3. Were there key players in your education?
  4. Who are you heroes?


The place of “god” in our lives …

Reading a bit about Wilson's "peace treaty" after WW1, he came home, in his usual Presbyterian pomp, declaring, that the treaty had come about "by no means of our conceiving but by the hand of God who has led us into this way." ~ "FDR," p.174

If "love covers a multitude of sins," for the good, "blind dogmatic belief that it's God's doing rather than ours" covers over a multitude of sins that require the light of day instead. 

How disingenuous of Wilson - though, perhaps, he believed it. It's an affliction common among the dogmatic - "Why, it's not me, it's God!"

Wilson's firm conviction that his presidency was divinely ordained cut him off from all kinds of people who might have stood with him on the League of Nations, and it blinded him to the awful things decided in Paris, 1919. Wilson went it alone, convinced that God was all he needed, and he was all God needed, too.

I, myself, know of no greater evil than this kind of perverse dogmatic trust that "it's all God," and not me, or something like that.

Serial killers rely on this kind of delusion, and apparently many a religious leader soliciting money and leading congregations into foolish decisions.

Wilson made an ass of himself, I fear, while hiding in some delusional dogmatic Presbyterian notion of God's infallibility at work in Wilson's vision and life.

History, at its best makes clear, that all Wilson needed to say, and should have said, was this: "We have labored long and hard to find a workable peace for Europe. It's likely to have many flaws, for our vision and understanding is so limited. All of us prayed on so many occasions that God might have some hand in this. And we can only hope that we have crafted a document that means something, and perhaps, in God's mercy, we might have God's blessing, too."

In such a moment, humility would have covered a multitude of sins.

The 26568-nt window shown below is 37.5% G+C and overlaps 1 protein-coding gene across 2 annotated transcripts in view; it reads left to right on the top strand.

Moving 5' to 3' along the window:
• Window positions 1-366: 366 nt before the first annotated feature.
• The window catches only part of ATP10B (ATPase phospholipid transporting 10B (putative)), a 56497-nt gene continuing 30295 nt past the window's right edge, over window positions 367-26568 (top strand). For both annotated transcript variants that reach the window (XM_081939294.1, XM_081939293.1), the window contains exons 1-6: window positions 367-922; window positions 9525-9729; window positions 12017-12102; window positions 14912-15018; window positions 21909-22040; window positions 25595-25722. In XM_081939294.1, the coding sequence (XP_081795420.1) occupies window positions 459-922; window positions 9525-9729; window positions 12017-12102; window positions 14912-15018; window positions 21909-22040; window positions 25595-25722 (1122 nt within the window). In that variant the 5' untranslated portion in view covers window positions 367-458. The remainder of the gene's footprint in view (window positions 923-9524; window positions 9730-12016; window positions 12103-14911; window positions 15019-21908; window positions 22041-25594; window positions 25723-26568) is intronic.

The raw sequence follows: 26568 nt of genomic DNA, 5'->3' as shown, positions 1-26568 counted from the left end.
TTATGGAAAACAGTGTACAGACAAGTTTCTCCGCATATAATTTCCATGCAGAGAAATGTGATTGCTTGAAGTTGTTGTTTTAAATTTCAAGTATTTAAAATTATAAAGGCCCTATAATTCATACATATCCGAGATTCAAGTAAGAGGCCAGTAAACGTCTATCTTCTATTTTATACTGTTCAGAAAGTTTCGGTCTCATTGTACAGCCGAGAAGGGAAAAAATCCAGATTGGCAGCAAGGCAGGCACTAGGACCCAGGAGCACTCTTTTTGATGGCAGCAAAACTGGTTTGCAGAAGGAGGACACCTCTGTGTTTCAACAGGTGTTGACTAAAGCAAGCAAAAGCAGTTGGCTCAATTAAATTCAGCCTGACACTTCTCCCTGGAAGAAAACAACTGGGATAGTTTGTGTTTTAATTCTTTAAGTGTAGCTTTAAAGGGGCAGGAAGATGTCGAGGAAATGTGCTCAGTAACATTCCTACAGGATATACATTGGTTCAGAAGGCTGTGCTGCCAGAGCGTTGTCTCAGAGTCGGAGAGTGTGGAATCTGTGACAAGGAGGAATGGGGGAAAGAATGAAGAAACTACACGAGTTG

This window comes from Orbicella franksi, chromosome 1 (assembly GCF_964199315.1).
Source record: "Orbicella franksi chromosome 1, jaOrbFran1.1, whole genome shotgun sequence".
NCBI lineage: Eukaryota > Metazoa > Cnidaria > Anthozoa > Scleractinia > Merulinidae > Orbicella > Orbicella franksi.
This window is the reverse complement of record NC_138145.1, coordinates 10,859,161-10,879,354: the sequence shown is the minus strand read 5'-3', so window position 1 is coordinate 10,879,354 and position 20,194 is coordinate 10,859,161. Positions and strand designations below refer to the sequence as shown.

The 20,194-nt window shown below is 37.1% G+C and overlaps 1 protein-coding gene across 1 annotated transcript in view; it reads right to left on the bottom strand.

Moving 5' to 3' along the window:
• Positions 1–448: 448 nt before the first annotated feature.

Questions …

  1. Where is Wilson’s “blind belief” at play these days?
  2. Can belief in God be helpful, problematic, or …
  3. What’s the status of “God-belief” in your life these days?

FDR's "Forgotten Man" Speech, 1932

The Forgotten Man, April 7, 1932

Franklin D. Roosevelt

    Radio Address, Albany, N. Y April 7, 1932
  1. ALTHOUGH I understand that I am talking under the auspices of the Democratic National Committee, I do not want to limit myself to politics. I do not want to feel that I am addressing an audience of Democrats or that I speak merely as a Democrat myself. The present condition of our national affairs is too serious to be viewed through partisan eyes for partisan purposes.
  2. Fifteen years ago my public duty called me to an active part in a great national emergency, the World War. Success then was due to a leadership whose vision carried beyond the timorous and futile gesture of sending a tiny army of 150,000 trained soldiers and the regular navy to the aid of our allies. The generalship of that moment conceived of a whole Nation mobilized for war, economic, industrial, social and military resources gathered into a vast unit capable of and actually in the process of throwing into the scales ten million men equipped with physical needs and sustained by the realization that behind them were the united efforts of 110,000,000 human beings. It was a great plan because it was built from bottom to top and not from top to bottom.
  3. In my calm judgment, the Nation faces today a more grave emergency than in 1917.
  4. It is said that Napoleon lost the battle of Waterloo because he forgot his infantry--he staked too much upon the more spectacular but less substantial cavalry. The present administration in Washington provides a close parallel. It has either forgotten or it does not want to remember the infantry of our economic army.
  5. These unhappy times call for the building of plans that rest upon the forgotten, the unorganized but the indispensable units of economic power, for plans like those of 1917 that build from the bottom up and not from the top down, that put their faith once more in the forgotten man at the bottom of the economic pyramid.
  6. Obviously, these few minutes tonight permit no opportunity to lay down the ten or a dozen closely related objectives of a plan to meet our present emergency, but I can draw a few essentials, a beginning in fact, of a planned program.
  7. It is the habit of the unthinking to turn in times like this to the illusions of economic magic. People suggest that a huge expenditure of public funds by the Federal Government and by State and local governments will completely solve the unemployment problem. But it is clear that even if we could raise many billions of dollars and find definitely useful public works to spend these billions on, even all that money would not give employment to the seven million or ten million people who are out of work. Let us admit frankly that it would be only a stopgap. A real economic cure must go to the killing of the bacteria in the system rather than to the treatment of external symptoms.